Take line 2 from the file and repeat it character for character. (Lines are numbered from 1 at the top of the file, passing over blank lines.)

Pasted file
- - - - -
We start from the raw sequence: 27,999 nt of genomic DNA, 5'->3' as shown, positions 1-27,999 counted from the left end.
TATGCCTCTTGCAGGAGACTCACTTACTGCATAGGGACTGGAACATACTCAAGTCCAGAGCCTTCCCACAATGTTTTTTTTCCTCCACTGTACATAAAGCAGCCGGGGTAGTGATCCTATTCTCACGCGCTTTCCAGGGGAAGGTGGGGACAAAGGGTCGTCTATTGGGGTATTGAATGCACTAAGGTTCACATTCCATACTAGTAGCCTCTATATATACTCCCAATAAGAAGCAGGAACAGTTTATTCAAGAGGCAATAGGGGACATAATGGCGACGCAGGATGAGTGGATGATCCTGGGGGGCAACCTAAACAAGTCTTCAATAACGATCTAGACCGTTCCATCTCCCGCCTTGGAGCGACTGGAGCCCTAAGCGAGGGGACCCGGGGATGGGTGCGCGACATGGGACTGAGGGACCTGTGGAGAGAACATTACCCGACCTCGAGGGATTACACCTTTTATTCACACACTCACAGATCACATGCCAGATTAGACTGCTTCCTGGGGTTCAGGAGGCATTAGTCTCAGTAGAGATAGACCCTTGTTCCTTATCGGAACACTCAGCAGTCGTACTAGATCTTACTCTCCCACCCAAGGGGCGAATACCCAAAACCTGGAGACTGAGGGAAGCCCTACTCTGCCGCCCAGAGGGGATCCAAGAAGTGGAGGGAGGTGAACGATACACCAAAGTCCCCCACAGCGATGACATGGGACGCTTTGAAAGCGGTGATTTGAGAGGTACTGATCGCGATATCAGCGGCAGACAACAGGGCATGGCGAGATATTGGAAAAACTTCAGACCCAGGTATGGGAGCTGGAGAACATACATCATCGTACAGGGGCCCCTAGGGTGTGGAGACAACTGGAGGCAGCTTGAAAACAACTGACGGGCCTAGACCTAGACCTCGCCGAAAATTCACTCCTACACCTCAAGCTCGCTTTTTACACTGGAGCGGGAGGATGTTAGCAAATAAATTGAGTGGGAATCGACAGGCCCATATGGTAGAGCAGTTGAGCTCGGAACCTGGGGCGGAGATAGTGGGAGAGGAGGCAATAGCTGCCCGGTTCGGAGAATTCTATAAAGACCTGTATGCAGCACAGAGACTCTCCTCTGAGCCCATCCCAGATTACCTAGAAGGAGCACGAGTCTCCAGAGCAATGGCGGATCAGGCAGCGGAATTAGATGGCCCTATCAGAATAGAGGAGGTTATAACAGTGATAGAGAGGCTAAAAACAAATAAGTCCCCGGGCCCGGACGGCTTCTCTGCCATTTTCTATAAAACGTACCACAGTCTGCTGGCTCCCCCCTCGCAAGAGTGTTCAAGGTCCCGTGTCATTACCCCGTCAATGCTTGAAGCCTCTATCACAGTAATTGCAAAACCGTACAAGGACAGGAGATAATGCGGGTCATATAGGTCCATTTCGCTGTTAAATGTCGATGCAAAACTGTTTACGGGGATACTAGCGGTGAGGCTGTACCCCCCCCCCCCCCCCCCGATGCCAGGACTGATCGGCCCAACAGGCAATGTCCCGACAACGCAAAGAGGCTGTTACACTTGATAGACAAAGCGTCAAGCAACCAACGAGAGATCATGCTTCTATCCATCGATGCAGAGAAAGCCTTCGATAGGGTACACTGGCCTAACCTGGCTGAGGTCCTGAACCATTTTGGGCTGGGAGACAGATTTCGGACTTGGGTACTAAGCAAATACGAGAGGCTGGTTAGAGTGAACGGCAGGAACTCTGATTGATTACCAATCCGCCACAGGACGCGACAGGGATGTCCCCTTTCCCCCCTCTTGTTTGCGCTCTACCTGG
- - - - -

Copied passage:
TATGCCTCTTGCAGGAGACTCACTTACTGCATAGGGACTGGAACATACTCAAGTCCAGAGCCTTCCCACAATGTTTTTTTTCCTCCACTGTACATAAAGCAGCCGGGGTAGTGATCCTATTCTCACGCGCTTTCCAGGGGAAGGTGGGGACAAAGGGTCGTCTATTGGGGTATTGAATGCACTAAGGTTCACATTCCATACTAGTAGCCTCTATATATACTCCCAATAAGAAGCAGGAACAGTTTATTCAAGAGGCAATAGGGGACATAATGGCGACGCAGGATGAGTGGATGATCCTGGGGGGCAACCTAAACAAGTCTTCAATAACGATCTAGACCGTTCCATCTCCCGCCTTGGAGCGACTGGAGCCCTAAGCGAGGGGACCCGGGGATGGGTGCGCGACATGGGACTGAGGGACCTGTGGAGAGAACATTACCCGACCTCGAGGGATTACACCTTTTATTCACACACTCACAGATCACATGCCAGATTAGACTGCTTCCTGGGGTTCAGGAGGCATTAGTCTCAGTAGAGATAGACCCTTGTTCCTTATCGGAACACTCAGCAGTCGTACTAGATCTTACTCTCCCACCCAAGGGGCGAATACCCAAAACCTGGAGACTGAGGGAAGCCCTACTCTGCCGCCCAGAGGGGATCCAAGAAGTGGAGGGAGGTGAACGATACACCAAAGTCCCCCACAGCGATGACATGGGACGCTTTGAAAGCGGTGATTTGAGAGGTACTGATCGCGATATCAGCGGCAGACAACAGGGCATGGCGAGATATTGGAAAAACTTCAGACCCAGGTATGGGAGCTGGAGAACATACATCATCGTACAGGGGCCCCTAGGGTGTGGAGACAACTGGAGGCAGCTTGAAAACAACTGACGGGCCTAGACCTAGACCTCGCCGAAAATTCACTCCTACACCTCAAGCTCGCTTTTTACACTGGAGCGGGAGGATGTTAGCAAATAAATTGAGTGGGAATCGACAGGCCCATATGGTAGAGCAGTTGAGCTCGGAACCTGGGGCGGAGATAGTGGGAGAGGAGGCAATAGCTGCCCGGTTCGGAGAATTCTATAAAGACCTGTATGCAGCACAGAGACTCTCCTCTGAGCCCATCCCAGATTACCTAGAAGGAGCACGAGTCTCCAGAGCAATGGCGGATCAGGCAGCGGAATTAGATGGCCCTATCAGAATAGAGGAGGTTATAACAGTGATAGAGAGGCTAAAAACAAATAAGTCCCCGGGCCCGGACGGCTTCTCTGCCATTTTCTATAAAACGTACCACAGTCTGCTGGCTCCCCCCTCGCAAGAGTGTTCAAGGTCCCGTGTCATTACCCCGTCAATGCTTGAAGCCTCTATCACAGTAATTGCAAAACCGTACAAGGACAGGAGATAATGCGGGTCATATAGGTCCATTTCGCTGTTAAATGTCGATGCAAAACTGTTTACGGGGATACTAGCGGTGAGGCTGTACCCCCCCCCCCCCCCCCCGATGCCAGGACTGATCGGCCCAACAGGCAATGTCCCGACAACGCAAAGAGGCTGTTACACTTGATAGACAAAGCGTCAAGCAACCAACGAGAGATCATGCTTCTATCCATCGATGCAGAGAAAGCCTTCGATAGGGTACACTGGCCTAACCTGGCTGAGGTCCTGAACCATTTTGGGCTGGGAGACAGATTTCGGACTTGGGTACTAAGCAAATACGAGAGGCTGGTTAGAGTGAACGGCAGGAACTCTGATTGATTACCAATCCGCCACAGGACGCGACAGGGATGTCCCCTTTCCCCCCTCTTGTTTGCGCTCTACCTGG